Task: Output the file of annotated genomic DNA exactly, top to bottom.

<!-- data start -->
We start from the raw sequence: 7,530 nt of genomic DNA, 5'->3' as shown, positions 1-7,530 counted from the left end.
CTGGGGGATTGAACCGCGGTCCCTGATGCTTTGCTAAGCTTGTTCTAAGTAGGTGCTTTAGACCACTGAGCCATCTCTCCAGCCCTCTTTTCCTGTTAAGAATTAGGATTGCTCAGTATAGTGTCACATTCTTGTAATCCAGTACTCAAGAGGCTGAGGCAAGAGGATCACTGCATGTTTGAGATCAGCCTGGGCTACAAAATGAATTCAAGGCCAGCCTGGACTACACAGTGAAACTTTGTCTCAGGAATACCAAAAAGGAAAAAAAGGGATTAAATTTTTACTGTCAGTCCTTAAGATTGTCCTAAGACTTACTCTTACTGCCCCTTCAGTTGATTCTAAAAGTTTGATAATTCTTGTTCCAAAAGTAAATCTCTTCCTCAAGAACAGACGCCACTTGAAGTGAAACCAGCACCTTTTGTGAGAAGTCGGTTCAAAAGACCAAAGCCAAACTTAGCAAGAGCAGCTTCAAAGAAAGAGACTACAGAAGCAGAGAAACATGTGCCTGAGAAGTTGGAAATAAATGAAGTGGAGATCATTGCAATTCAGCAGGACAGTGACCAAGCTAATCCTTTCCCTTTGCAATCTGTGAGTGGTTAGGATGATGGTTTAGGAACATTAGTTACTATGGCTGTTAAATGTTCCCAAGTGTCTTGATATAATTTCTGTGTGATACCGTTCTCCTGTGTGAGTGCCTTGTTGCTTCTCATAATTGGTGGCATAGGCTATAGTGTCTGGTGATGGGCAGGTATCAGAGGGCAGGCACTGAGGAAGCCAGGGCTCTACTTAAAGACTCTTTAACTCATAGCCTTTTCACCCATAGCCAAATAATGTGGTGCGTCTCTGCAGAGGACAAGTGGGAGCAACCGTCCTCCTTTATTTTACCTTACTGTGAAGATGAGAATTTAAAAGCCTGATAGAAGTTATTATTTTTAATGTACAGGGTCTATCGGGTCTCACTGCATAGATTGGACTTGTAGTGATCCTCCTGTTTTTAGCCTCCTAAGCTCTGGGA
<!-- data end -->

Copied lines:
We start from the raw sequence: 7,530 nt of genomic DNA, 5'->3' as shown, positions 1-7,530 counted from the left end.
CTGGGGGATTGAACCGCGGTCCCTGATGCTTTGCTAAGCTTGTTCTAAGTAGGTGCTTTAGACCACTGAGCCATCTCTCCAGCCCTCTTTTCCTGTTAAGAATTAGGATTGCTCAGTATAGTGTCACATTCTTGTAATCCAGTACTCAAGAGGCTGAGGCAAGAGGATCACTGCATGTTTGAGATCAGCCTGGGCTACAAAATGAATTCAAGGCCAGCCTGGACTACACAGTGAAACTTTGTCTCAGGAATACCAAAAAGGAAAAAAAGGGATTAAATTTTTACTGTCAGTCCTTAAGATTGTCCTAAGACTTACTCTTACTGCCCCTTCAGTTGATTCTAAAAGTTTGATAATTCTTGTTCCAAAAGTAAATCTCTTCCTCAAGAACAGACGCCACTTGAAGTGAAACCAGCACCTTTTGTGAGAAGTCGGTTCAAAAGACCAAAGCCAAACTTAGCAAGAGCAGCTTCAAAGAAAGAGACTACAGAAGCAGAGAAACATGTGCCTGAGAAGTTGGAAATAAATGAAGTGGAGATCATTGCAATTCAGCAGGACAGTGACCAAGCTAATCCTTTCCCTTTGCAATCTGTGAGTGGTTAGGATGATGGTTTAGGAACATTAGTTACTATGGCTGTTAAATGTTCCCAAGTGTCTTGATATAATTTCTGTGTGATACCGTTCTCCTGTGTGAGTGCCTTGTTGCTTCTCATAATTGGTGGCATAGGCTATAGTGTCTGGTGATGGGCAGGTATCAGAGGGCAGGCACTGAGGAAGCCAGGGCTCTACTTAAAGACTCTTTAACTCATAGCCTTTTCACCCATAGCCAAATAATGTGGTGCGTCTCTGCAGAGGACAAGTGGGAGCAACCGTCCTCCTTTATTTTACCTTACTGTGAAGATGAGAATTTAAAAGCCTGATAGAAGTTATTATTTTTAATGTACAGGGTCTATCGGGTCTCACTGCATAGATTGGACTTGTAGTGATCCTCCTGTTTTTAGCCTCCTAAGCTCTGGGA